Wednesday, June 26, 2019

Barbara Smith on Why She Left the Mainstream LGBTQI Movement

NOTE: This post serves as the sixth installment in The Wild Reed's 2019 Queer Appreciation series.

Throughout the month of June, The New York Times is doing a series of articles in which they ask 10 prominent members of the LGBTQI community (or "L.G.B.T.Q. community" as they write it) to reflect on their experiences in the decades after the Stonewall uprising. One of the people featured in this series is black feminist author and activist Barbara Smith, who talks about her disillusionment with the mainstream LGBTQI movement and why she ultimately left it.

Given my own disillusionment with much of the movement and my long-time efforts to instead make wider connections, I appreciate Smith's recollections and perspective, finding them both insightful and affirming.

Following, with added images and links, are Barbara Smith's reflections on her "life after Stonewall."


I have not been active in the organized L.G.B.T.Q. movement for a long time.

I enthusiastically participated in the first National March on Washington for Lesbian and Gay Rights in 1979. About 100,000 of us were there from around the country, a good turnout but much smaller than subsequent marches – when being out and proud was less dangerous.

At the second national march, in 1987, I was invited to be one of eight major speakers. It was exhilarating to speak before a crowd of nearly one million people. At the same time, it was devastating to see the vast AIDS quilt on display in one place for the first time, symbolizing so much human loss.

I felt ambivalent about the 1993 march. For me it was overly focused on gays in the military and in presenting our community as an affluent consumer group to win favor from the corporate mainstream. This supposed affluence was not even real except for a privileged sector of largely white gay men.

In 1999 the tight circle of organizers of the Millennium March in Washington reflected how narrow and hierarchical the movement had become. A group of us established the multiracial Ad Hoc Committee for an Open Process. Ted Beck, Mandy Carter, Chandra L. Ford, Kara Keeling and I wrote an open letter to the march organizers titled “Will People of Color Pay the Price?” Our efforts at opening up the organizational process were not successful. I did not attend the 1999 march or any subsequent ones. For me the Millennium March was the last straw.

I prefer to put my energy into multi-issue organizing. In the 1970s and 1980s, I co-founded the Combahee River Collective, a black feminist group, and Kitchen Table: Women of Color Press to give women of color, lesbians of color and even gay men of color a voice.

Three decades later, despite some genuine efforts to increase diversity, especially in progressive movement circles, exclusivity and elitism still divide us. We have won rights and achieved recognition that would have been unimaginable 50 years ago, but many of us continue to be marginalized, both in the larger society and within the movement itself.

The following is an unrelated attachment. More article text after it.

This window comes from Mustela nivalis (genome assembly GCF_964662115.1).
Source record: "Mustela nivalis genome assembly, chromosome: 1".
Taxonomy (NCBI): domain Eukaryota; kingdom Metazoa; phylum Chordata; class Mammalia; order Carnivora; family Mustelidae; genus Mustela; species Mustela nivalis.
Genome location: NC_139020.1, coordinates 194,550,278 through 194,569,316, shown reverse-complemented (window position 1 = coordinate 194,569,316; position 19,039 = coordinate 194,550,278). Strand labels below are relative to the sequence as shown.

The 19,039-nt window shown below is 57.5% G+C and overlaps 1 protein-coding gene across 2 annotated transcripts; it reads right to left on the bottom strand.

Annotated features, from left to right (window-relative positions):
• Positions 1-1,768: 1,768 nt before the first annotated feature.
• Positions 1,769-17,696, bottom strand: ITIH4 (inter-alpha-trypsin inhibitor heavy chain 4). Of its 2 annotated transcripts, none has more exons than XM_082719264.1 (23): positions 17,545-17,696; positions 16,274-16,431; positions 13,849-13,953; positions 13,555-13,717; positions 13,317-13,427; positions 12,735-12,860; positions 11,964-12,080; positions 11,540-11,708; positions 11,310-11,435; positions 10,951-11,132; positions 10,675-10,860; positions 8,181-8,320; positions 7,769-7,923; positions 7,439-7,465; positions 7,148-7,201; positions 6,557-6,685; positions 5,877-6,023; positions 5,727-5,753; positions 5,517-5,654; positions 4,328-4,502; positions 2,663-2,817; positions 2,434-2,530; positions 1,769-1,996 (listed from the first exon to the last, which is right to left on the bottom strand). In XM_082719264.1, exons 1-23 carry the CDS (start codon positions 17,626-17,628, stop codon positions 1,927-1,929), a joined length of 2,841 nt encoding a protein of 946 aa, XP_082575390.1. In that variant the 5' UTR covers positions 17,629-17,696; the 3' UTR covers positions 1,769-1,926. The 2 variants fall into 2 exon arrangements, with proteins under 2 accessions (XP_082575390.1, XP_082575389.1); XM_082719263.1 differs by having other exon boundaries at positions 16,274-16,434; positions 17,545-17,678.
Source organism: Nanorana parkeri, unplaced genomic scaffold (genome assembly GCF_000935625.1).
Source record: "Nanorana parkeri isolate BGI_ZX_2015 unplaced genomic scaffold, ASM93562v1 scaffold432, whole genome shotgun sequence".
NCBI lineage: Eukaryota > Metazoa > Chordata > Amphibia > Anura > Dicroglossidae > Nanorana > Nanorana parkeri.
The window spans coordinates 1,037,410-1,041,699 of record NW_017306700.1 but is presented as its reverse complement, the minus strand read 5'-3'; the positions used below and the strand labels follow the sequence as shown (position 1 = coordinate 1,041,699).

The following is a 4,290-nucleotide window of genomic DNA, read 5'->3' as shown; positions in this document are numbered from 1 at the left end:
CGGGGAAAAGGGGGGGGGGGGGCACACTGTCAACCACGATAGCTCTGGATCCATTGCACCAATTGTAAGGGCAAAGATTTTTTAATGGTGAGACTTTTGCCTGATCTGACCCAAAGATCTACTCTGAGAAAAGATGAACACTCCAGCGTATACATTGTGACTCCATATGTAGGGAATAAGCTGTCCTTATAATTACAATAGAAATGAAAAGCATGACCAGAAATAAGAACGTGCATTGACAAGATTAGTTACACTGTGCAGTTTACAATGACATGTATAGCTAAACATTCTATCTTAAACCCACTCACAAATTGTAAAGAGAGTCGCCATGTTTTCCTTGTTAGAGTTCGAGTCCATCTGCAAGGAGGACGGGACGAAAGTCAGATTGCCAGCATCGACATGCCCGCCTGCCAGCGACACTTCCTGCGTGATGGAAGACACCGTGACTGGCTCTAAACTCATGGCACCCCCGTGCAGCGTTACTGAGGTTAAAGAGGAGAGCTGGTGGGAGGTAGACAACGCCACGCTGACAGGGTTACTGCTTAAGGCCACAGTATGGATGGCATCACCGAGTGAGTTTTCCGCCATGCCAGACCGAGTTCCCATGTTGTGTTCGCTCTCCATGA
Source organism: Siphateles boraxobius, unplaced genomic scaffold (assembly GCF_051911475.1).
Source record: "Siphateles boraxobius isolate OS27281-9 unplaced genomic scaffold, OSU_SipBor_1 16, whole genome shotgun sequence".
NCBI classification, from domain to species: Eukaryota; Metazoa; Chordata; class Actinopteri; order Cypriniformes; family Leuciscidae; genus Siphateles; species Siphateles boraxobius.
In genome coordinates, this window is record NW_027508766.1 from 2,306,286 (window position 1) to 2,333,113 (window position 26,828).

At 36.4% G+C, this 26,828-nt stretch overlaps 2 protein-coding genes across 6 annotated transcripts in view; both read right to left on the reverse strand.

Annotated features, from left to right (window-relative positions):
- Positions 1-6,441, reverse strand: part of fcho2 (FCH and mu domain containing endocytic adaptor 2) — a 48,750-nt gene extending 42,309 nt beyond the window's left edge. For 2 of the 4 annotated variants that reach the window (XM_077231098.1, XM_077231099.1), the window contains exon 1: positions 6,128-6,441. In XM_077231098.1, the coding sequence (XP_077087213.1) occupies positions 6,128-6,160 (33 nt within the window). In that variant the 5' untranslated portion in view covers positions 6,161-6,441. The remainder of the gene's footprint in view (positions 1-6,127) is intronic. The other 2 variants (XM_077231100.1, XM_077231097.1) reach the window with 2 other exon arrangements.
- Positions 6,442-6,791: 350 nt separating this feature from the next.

One in four people in the L.G.B.T.Q. community experienced food insecurity in 2017. Twenty-four percent of lesbians and bisexual women earn less than the federal poverty line. L.G.B.T.Q. youth have a 120 percent higher risk of experiencing homelessness than heterosexual, cisgender youth.

Black men who have sex with men have the highest rates of new H.I.V. diagnoses. People who are transgender, particularly transgender women of color, experience appalling levels of violence, and this violence is exacerbated by poverty and racism.

These statistics show it is not possible to achieve justice in a vacuum. Marriage equality and celebrity culture will not solve it. Neither will political agendas focused on unquestioned assimilation. Gaining rights for some while ignoring the violation and suffering of others does not lead to justice. At best it results in privilege.

Unless we eradicate the systemic oppressions that undermine the lives of the majority of L.G.B.T.Q. people, we will never achieve queer liberation.

– Barbara Smith
The New York Times
June 19, 2019

NEXT: Remembering the Stonewall Uprising
on Its 50th Anniversary

Related Off-site Links:
Barbara Smith Is Still One of Feminism's Most Essential Voices – Dianca London Potts (Shondaland, February 15, 2018).
Know Barbara Smith: One of Our First Proud, Out Black Lesbians – Janet Mock (Out, February 12, 2019).
Ain't Gonna Let Nobody Turn Me Around – Barbara Smith's Official Website.

See also the previous Wild Reed posts:
Michelangelo Signorile on the Rebellious Purpose of Queer Pride
Reclaiming and Re-Queering Pride
Police, Pride, and Philando Castile
Making the Connections
Standing with Jennicet Gutiérrez, "the Mother of Our Newest Stonewall Movement"
Steven W. Thrasher on the Bland and Misleading "Gay Inc" Treatment of the Struggle to Overturn Prop 8
A Lose/Lose Situation
The Queer Liberation March: Bringing Back the Spirit of Stonewall

Image 1: Getty Images via Shondaland
Image 2: Photographer unknown.
Image 3: Photographer unknown.
Image 4: Mickalene Thomas.

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